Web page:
bear little resemblance to the duties an employee actually is expected to perform,
and the listing of a given task in an employee’s written job description is neither
necessary nor sufficient to demonstrate that conducting the task is within the
scope of the employee’s professional duties for First Amendment purposes.”
(Garcetti, supra, 547 U.S. at p. 424.)
“To show that retaliation was a substantial or motivating factor behind an
adverse employment action, a plaintiff can (1) introduce evidence that the speech
and adverse action were proximate in time, such that a jury could infer that the
action took place in retaliation for the speech; (2) introduce evidence that the
employer expressed opposition to the speech; or (3) introduce evidence that the
proffered explanations for the adverse action were false and pretextual.”
(Anthoine v. N. Cent. Counties Consortium (9th Cir. 2010) 605 F.3d 740, 750.)
“[I]n synthesizing relevant Ninth Circuit precedent since Garcetti, an en banc
panel of this Court in Dahlia v. Rodriguez, 735 F.3d 1060, 1074-76 (9th Cir.
2013), announced three guiding principles for undertaking the practical factual
inquiry of whether an employee’s speech is insulated from employer discipline
under the First Amendment. . . . The guiding principles are: [¶] 1. ‘First,
particularly in a highly hierarchical employment setting such as law enforcement,
whether or not the employee confined his communications to his chain of
command is a relevant, if not necessarily dispositive, factor in determining
whether he spoke pursuant to his official duties. When a public employee
communicates with individuals or entities outside of his chain of command, it is
unlikely that he is speaking pursuant to his duties.’ [¶] 2. ‘Second, the subject
matter of the communication is also of course highly relevant to the ultimate
determination whether the speech is protected by the First Amendment . . .
When an employee prepares a routine report, pursuant to normal departmental
procedure, about a particular incident or occurrence, the employee’s preparation
of that report is typically within his job duties . . . . By contrast, if a public
employee raises within the department broad concerns about corruption or
systemic abuse, it is unlikely that such complaints can reasonably be classified as
being within the job duties of an average public employee, except when the
employee’s regular job duties involve investigating such conduct.’ [¶] 3. ‘Third,
we conclude that when a public employee speaks in direct contravention to his
supervisors orders, that speech may often fall outside of the speakers
professional duties. Indeed, the fact that an employee is threatened or harassed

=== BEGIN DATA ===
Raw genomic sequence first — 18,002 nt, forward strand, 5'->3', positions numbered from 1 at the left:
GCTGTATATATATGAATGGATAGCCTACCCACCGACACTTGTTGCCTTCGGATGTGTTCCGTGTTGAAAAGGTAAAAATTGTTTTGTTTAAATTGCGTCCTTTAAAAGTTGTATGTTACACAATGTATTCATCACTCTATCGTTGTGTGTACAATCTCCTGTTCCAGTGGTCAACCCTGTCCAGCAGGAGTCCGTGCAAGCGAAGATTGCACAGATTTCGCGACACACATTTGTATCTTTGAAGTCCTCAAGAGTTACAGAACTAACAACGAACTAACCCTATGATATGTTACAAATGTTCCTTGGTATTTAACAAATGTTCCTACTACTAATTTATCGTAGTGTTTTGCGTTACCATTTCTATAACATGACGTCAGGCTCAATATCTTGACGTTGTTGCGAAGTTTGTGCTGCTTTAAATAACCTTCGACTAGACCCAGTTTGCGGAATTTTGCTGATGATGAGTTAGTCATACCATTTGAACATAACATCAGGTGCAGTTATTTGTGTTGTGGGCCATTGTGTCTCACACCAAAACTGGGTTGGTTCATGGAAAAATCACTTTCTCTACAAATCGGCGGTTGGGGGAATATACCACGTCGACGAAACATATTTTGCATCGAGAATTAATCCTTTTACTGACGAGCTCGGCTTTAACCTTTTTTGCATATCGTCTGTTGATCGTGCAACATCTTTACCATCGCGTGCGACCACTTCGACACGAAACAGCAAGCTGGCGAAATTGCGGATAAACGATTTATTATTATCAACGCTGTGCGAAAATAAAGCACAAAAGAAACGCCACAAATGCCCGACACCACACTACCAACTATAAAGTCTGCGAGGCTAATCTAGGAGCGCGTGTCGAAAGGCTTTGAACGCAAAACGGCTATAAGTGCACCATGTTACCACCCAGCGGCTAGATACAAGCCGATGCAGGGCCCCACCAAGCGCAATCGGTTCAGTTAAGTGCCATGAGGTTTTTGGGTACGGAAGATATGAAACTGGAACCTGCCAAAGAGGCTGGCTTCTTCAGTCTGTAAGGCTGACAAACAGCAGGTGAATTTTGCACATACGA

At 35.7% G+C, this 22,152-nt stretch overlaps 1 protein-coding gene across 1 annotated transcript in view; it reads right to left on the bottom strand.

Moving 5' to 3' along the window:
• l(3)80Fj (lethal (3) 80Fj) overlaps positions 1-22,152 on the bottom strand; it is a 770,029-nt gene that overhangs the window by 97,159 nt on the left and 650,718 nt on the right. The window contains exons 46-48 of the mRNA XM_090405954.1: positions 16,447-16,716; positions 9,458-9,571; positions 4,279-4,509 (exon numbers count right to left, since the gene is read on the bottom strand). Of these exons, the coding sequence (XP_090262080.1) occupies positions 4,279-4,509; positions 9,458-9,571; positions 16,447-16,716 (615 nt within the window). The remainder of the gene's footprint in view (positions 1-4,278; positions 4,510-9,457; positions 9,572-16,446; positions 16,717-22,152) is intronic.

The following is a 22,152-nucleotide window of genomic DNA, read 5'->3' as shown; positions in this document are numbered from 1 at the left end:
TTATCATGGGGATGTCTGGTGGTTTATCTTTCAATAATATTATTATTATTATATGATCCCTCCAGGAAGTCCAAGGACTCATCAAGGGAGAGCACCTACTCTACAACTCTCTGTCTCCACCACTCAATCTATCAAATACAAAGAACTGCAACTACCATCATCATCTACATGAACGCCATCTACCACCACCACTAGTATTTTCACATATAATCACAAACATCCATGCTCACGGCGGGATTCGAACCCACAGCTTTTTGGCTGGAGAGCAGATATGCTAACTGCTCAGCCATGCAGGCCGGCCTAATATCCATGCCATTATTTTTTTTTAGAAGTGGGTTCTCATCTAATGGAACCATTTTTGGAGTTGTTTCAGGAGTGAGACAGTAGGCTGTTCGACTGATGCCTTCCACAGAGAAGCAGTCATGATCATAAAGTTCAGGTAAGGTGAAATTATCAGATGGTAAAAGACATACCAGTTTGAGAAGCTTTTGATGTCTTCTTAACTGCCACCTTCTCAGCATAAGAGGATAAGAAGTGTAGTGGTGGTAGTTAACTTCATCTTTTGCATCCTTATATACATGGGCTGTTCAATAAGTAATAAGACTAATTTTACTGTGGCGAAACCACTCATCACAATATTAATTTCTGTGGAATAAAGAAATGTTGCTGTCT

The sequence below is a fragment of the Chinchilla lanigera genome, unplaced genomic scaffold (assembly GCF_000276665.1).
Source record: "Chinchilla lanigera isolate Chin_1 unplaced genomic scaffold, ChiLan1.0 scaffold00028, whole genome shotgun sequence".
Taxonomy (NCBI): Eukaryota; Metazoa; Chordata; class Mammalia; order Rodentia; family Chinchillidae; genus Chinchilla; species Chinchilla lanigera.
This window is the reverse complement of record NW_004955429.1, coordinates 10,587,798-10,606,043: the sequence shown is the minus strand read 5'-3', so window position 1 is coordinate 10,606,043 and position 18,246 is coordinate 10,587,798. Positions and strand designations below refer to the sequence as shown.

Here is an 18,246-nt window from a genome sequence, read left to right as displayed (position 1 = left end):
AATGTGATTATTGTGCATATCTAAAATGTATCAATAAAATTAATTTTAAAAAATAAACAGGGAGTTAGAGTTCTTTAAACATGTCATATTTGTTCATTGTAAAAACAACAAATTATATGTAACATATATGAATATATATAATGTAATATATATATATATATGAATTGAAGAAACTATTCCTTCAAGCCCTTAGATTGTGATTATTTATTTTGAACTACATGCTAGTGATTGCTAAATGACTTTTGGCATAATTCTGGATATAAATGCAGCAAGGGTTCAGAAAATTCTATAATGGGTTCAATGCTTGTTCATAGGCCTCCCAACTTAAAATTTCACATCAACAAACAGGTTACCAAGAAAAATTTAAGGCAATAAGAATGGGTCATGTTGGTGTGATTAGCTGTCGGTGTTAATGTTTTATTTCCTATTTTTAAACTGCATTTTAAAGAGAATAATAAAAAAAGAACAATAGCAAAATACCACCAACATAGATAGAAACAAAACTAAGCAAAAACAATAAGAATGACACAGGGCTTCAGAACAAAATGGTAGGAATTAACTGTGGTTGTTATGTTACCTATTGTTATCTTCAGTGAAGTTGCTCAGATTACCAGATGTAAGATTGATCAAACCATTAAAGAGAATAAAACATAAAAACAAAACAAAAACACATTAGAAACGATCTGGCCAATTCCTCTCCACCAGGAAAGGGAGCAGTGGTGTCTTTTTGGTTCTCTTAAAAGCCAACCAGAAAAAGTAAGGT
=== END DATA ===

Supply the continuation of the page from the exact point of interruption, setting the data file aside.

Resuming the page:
by his superiors for engaging in a particular type of speech provides strong
evidence that the act of speech was not, as a ‘practical’ matter, within the
employee’s job duties notwithstanding any suggestions to the contrary in the
employee’s formal job description.’ (Brandon v. Maricopa County (9th Cir.
2017) 849 F.3d 837, 843-844, internal citations omitted.)
“Initially, in this case, the burden was properly placed upon respondent to show
that his conduct was constitutionally protected, and that this conduct was a
‘substantial factor’ - or, to put it in other words, that it was a ‘motivating factor
in the [defendant]’s decision not to rehire him. Respondent having carried that
burden, however, the District Court should have gone on to determine whether
the [defendant] had shown by a preponderance of the evidence that it would
have reached the same decision as to respondent’s re-employment even in the
absence of the protected conduct.” (Mt. Healthy City Sch. Dist. Bd. of Educ. v.
Doyle (1977) 429 U.S. 274, 287 [97 S.Ct. 568, 50 L.Ed.2d 471].)
“Although the Pickering balancing inquiry is ultimately a legal question, like the
private citizen inquiry, its resolution often entails underlying factual disputes.
Thus we must once again assume any underlying disputes will be resolved in
favor of the plaintiff to determine, as a matter of law, whether the state has
‘adequate justification’ to restrict the employee’s speech. If the allegations,
viewed in light most favorable to the plaintiff, indicate adequate justification,
qualified immunity should be granted.” (Eng, supra, 552 F.3d at pp. 1071-1072,
internal citations omitted.)
“Although the Pickering framework is most often applied in the retaliation
context, a similar analysis is used when assessing prospective restrictions on
government employee speech. Where a ‘wholesale deterrent to a broad category
of expression’ rather than ‘a post hoc analysis of one employee’s speech and its
impact on that employee’s public responsibilities’ is at issue, the Court weighs
the impact of the ban as a whole - both on the employees whose speech may be
curtailed and on the public interested in what they might say - against the
restricted speech’s “necessary impact on the actual operation” of the
Government.’ ‘[U]nlike an adverse action taken in response to actual speech,’ a
prospective restriction ‘chills potential speech before it happens.’ The
government therefore must shoulder a heavier burden when it seeks to justify an
ex ante speech restriction as opposed to ‘an isolated disciplinary action.’
(Moonin, supra, 868 F.3d at p. 861, internal citations omitted.)
Secondary Sources
8 Witkin, Summary of California Law (11th ed. 2017) Constitutional Law, § 563
8 Witkin, Summary of California Law (11th ed. 2017) Constitutional Law §§ 894,
1 Civil Rights Actions, Ch. 2, Governmental Liability and Immunity, 2.03
(Matthew Bender)
3054 Reserved for Future Use